Shiwu (Stonehouse)
China (1272 - 1352) Timeline
Buddhist : Zen / Chan

Poems by Shiwu (Stonehouse)
Books - Links

Shiwu, whose name translates as "Stonehouse," was a Chan (Zen) monk, hermit, and poet in China during the Yuan Dynasty.

Unlike several other Buddhist poets of the era, Shiwu was a formal monk, well-educated in Buddhist dharma, meditation, and monastic tradition. He studied first in Yushan's Hsingfu Temple, where he received the dharma name Ch'ing-hung.

He traveled and learned from several masters before he arrived at Chienyang to study with a teacher named Chi-an. Chi-an dismissed the koan Shiwu was previously meditating on, and gave him a new one: "Where Buddhas reside, don't stop. Where Buddhas don't reside, rush past." Frustrated by his new koan for some time, Shiwu had a flash of insight one day, and answered his teacher with, "When the rain stops at the end of spring, the oriole appears on a branch."

Shiwu helped his teacher Chi-an in his role as abbot of Taochang temple. Shiwu himself later acted as a meditation teacher for some time at Lingyin Timple.

Eventually, Shiwu took up the life of a hermit, removing himself to the Zhongnan Mountains. There he composed his 184 Shan-shih or "Mountain Poems." His Mountain Poems are quiet observations of details from his humble mountain life. They are specific, even mundane, yet they hint at the meditator's still and open awareness. His poems and observations of his life of quiet retirement have long been appreciated by monks, hermits, and meditators.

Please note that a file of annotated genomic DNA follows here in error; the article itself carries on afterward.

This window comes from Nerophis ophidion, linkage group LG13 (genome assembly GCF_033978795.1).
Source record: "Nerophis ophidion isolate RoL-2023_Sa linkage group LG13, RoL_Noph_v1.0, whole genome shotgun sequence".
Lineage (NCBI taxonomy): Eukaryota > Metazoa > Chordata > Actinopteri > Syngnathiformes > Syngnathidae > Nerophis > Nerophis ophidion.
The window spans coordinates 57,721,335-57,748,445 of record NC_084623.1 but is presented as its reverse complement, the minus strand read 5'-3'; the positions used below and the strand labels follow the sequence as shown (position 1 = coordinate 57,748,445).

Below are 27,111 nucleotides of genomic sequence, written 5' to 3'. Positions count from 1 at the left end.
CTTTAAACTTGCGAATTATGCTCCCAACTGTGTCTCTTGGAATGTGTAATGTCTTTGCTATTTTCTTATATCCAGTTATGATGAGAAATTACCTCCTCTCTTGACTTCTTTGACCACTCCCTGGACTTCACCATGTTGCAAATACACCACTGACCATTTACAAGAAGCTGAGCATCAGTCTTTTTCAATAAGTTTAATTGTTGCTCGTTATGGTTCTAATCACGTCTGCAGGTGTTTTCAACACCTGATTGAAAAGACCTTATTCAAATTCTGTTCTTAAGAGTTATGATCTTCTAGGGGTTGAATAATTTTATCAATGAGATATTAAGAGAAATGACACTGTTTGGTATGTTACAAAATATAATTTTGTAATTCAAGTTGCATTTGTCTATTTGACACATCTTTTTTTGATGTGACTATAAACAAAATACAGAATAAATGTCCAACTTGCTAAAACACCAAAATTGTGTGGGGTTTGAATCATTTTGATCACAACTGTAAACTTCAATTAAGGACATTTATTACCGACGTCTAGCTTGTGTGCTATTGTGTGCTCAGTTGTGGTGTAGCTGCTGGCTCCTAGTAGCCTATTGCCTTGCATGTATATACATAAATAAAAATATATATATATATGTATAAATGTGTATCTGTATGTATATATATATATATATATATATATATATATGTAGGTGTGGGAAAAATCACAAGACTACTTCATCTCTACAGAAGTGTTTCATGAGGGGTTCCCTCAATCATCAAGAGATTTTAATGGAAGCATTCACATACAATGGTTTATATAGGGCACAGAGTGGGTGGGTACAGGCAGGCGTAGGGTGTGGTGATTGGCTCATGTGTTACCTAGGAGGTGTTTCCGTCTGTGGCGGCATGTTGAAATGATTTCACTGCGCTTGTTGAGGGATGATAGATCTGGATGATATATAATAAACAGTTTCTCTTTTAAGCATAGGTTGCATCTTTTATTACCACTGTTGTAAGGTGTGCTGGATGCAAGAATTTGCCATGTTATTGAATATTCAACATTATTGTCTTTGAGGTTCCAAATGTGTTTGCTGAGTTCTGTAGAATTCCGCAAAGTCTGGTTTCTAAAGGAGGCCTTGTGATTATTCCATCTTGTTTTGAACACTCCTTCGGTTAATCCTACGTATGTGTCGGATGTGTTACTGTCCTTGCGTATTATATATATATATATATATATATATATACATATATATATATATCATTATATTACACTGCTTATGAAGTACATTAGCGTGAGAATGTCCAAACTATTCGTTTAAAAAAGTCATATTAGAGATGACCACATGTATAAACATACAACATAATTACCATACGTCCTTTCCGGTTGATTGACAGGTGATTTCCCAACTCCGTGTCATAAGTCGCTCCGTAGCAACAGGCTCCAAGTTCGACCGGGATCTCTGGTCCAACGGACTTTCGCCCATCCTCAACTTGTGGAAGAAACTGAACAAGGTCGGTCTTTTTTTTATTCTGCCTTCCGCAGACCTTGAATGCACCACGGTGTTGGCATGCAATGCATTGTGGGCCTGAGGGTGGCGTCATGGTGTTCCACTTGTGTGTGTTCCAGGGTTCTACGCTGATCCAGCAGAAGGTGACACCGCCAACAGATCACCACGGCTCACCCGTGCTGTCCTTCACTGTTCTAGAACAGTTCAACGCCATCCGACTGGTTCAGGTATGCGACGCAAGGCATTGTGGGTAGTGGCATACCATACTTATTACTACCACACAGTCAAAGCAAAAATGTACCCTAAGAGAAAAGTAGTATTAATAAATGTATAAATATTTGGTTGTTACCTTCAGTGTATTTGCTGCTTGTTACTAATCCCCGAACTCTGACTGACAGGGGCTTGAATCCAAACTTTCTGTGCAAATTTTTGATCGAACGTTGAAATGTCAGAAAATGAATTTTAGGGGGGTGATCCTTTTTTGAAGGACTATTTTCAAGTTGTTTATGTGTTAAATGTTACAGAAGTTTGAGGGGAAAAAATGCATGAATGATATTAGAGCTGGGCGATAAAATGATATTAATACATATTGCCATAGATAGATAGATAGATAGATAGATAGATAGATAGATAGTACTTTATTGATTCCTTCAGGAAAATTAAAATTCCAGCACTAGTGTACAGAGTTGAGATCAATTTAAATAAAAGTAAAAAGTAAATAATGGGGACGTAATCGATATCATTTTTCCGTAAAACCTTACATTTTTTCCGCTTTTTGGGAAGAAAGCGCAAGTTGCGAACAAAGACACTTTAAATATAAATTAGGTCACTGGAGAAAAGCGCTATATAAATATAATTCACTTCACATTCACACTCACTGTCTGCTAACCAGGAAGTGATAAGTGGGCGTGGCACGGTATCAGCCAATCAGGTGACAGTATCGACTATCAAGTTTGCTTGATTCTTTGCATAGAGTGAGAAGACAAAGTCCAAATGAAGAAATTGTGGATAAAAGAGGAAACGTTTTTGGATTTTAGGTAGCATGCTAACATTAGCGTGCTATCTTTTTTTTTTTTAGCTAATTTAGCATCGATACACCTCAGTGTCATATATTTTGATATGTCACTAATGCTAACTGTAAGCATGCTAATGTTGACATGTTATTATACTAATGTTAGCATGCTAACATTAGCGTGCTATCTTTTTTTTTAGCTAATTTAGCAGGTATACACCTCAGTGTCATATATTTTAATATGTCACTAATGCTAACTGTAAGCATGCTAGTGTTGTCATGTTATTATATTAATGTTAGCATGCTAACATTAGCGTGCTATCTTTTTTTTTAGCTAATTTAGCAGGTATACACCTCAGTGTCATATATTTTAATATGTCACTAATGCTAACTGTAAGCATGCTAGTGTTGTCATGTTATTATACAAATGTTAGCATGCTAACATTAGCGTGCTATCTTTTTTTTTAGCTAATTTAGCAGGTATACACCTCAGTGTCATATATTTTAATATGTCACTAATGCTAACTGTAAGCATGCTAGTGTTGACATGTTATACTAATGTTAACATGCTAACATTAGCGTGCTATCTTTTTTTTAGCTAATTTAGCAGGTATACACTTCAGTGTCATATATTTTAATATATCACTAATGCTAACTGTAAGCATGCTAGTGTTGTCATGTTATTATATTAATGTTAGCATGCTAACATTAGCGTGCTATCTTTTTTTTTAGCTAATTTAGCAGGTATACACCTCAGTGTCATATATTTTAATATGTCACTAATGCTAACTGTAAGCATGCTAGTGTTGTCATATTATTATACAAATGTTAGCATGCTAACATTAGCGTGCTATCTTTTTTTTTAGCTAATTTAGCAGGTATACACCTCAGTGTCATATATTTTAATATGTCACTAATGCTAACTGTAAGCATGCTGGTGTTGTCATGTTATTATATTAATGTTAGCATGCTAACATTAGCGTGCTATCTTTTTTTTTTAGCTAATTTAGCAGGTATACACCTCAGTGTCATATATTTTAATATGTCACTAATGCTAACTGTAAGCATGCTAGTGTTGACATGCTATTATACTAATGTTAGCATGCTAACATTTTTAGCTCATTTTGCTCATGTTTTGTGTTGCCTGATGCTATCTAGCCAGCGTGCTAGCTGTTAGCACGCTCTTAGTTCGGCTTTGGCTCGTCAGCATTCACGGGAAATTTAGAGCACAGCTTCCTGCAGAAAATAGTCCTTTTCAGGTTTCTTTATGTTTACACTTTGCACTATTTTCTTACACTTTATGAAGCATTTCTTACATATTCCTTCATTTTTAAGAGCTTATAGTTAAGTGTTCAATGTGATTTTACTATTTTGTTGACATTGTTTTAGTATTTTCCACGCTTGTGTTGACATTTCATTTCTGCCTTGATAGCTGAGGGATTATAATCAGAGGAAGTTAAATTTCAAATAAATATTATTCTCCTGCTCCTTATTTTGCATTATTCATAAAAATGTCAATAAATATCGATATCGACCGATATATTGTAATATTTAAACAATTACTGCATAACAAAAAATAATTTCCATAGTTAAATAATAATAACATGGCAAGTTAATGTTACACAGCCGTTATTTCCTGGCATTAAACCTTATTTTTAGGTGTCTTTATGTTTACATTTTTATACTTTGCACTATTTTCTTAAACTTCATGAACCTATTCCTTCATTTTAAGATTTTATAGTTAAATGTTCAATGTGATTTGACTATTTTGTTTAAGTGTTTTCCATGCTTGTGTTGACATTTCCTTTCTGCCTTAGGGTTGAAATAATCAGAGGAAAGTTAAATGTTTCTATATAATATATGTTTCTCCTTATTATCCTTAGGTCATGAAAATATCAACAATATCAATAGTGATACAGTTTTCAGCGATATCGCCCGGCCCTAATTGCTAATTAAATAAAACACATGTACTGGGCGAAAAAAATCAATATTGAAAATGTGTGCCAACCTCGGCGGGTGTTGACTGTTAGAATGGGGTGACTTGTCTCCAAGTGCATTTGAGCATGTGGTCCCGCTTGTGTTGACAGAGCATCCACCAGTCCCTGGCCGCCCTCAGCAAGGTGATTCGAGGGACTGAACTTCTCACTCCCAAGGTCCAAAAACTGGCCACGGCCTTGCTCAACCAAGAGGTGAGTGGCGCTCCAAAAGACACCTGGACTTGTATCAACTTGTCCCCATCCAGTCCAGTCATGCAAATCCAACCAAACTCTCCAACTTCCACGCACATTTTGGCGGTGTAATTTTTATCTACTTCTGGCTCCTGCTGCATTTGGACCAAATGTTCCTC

Poems by Shiwu (Stonehouse)

Recommended Books: Shiwu (Stonehouse)

The Zen Works of Stonehouse: Poems and Talks of a 14th Century Chinese Hermit

Related Links

Shan-shi, the Hermit House of Stonehouse

A good article on Stonehouse and his poetry, especially focusing on his life as a hermit.

Shiwu - Wikipedia

Very short biography, touching on his various teachers. A few poem selections.

The Zen Works of Stonehouse: Mountain Poems

A good, brief blog article on Stonehouse and his poetry.

Dancing with Words - Kyoto Journal

A good interview with the translator Red Pine about Stonehouse's poetry.
Shiwu (Stonehouse)